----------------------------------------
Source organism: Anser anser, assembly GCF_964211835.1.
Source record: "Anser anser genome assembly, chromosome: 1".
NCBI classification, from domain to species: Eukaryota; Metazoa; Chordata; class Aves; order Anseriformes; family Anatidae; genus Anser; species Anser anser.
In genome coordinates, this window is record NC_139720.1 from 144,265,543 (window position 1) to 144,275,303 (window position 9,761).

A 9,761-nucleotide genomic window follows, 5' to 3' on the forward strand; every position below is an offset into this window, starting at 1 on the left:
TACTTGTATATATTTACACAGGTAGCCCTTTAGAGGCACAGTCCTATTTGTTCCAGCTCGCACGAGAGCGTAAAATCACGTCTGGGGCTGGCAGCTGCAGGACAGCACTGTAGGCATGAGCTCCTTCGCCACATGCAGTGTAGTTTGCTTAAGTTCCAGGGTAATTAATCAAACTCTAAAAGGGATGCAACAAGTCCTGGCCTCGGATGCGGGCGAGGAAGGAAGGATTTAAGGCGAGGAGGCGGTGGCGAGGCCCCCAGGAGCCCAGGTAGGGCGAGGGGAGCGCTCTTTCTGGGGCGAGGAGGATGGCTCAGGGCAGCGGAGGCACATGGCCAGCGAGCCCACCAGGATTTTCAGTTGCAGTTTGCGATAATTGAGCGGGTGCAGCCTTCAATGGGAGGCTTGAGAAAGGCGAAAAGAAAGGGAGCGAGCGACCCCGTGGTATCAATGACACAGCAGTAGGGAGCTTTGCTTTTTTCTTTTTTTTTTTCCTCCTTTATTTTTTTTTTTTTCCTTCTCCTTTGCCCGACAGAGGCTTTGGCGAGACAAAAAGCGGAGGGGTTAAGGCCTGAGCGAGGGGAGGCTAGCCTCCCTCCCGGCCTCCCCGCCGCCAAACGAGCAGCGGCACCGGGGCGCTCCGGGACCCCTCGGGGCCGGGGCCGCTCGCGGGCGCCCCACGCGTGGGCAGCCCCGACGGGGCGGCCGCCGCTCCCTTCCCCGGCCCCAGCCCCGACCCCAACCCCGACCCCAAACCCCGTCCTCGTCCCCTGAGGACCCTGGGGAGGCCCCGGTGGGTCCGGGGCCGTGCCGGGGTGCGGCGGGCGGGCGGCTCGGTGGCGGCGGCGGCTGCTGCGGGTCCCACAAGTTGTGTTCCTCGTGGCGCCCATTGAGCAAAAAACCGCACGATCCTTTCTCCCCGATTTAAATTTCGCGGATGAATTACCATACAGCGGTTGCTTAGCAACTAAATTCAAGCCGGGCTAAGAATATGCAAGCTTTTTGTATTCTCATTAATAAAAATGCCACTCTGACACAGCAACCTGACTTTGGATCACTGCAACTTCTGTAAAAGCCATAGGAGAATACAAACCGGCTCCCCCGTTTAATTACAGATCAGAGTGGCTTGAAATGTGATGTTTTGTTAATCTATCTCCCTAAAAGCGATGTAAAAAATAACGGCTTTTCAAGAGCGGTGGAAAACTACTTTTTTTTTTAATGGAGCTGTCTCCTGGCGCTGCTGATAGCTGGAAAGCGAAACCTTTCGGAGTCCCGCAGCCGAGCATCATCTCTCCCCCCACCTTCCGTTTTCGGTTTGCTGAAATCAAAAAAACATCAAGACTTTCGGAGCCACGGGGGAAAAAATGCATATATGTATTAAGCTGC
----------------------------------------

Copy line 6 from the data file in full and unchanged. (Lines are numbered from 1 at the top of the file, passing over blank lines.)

TACTTGTATATATTTACACAGGTAGCCCTTTAGAGGCACAGTCCTATTTGTTCCAGCTCGCACGAGAGCGTAAAATCACGTCTGGGGCTGGCAGCTGCAGGACAGCACTGTAGGCATGAGCTCCTTCGCCACATGCAGTGTAGTTTGCTTAAGTTCCAGGGTAATTAATCAAACTCTAAAAGGGATGCAACAAGTCCTGGCCTCGGATGCGGGCGAGGAAGGAAGGATTTAAGGCGAGGAGGCGGTGGCGAGGCCCCCAGGAGCCCAGGTAGGGCGAGGGGAGCGCTCTTTCTGGGGCGAGGAGGATGGCTCAGGGCAGCGGAGGCACATGGCCAGCGAGCCCACCAGGATTTTCAGTTGCAGTTTGCGATAATTGAGCGGGTGCAGCCTTCAATGGGAGGCTTGAGAAAGGCGAAAAGAAAGGGAGCGAGCGACCCCGTGGTATCAATGACACAGCAGTAGGGAGCTTTGCTTTTTTCTTTTTTTTTTTCCTCCTTTATTTTTTTTTTTTTCCTTCTCCTTTGCCCGACAGAGGCTTTGGCGAGACAAAAAGCGGAGGGGTTAAGGCCTGAGCGAGGGGAGGCTAGCCTCCCTCCCGGCCTCCCCGCCGCCAAACGAGCAGCGGCACCGGGGCGCTCCGGGACCCCTCGGGGCCGGGGCCGCTCGCGGGCGCCCCACGCGTGGGCAGCCCCGACGGGGCGGCCGCCGCTCCCTTCCCCGGCCCCAGCCCCGACCCCAACCCCGACCCCAAACCCCGTCCTCGTCCCCTGAGGACCCTGGGGAGGCCCCGGTGGGTCCGGGGCCGTGCCGGGGTGCGGCGGGCGGGCGGCTCGGTGGCGGCGGCGGCTGCTGCGGGTCCCACAAGTTGTGTTCCTCGTGGCGCCCATTGAGCAAAAAACCGCACGATCCTTTCTCCCCGATTTAAATTTCGCGGATGAATTACCATACAGCGGTTGCTTAGCAACTAAATTCAAGCCGGGCTAAGAATATGCAAGCTTTTTGTATTCTCATTAATAAAAATGCCACTCTGACACAGCAACCTGACTTTGGATCACTGCAACTTCTGTAAAAGCCATAGGAGAATACAAACCGGCTCCCCCGTTTAATTACAGATCAGAGTGGCTTGAAATGTGATGTTTTGTTAATCTATCTCCCTAAAAGCGATGTAAAAAATAACGGCTTTTCAAGAGCGGTGGAAAACTACTTTTTTTTTTAATGGAGCTGTCTCCTGGCGCTGCTGATAGCTGGAAAGCGAAACCTTTCGGAGTCCCGCAGCCGAGCATCATCTCTCCCCCCACCTTCCGTTTTCGGTTTGCTGAAATCAAAAAAACATCAAGACTTTCGGAGCCACGGGGGAAAAAATGCATATATGTATTAAGCTGC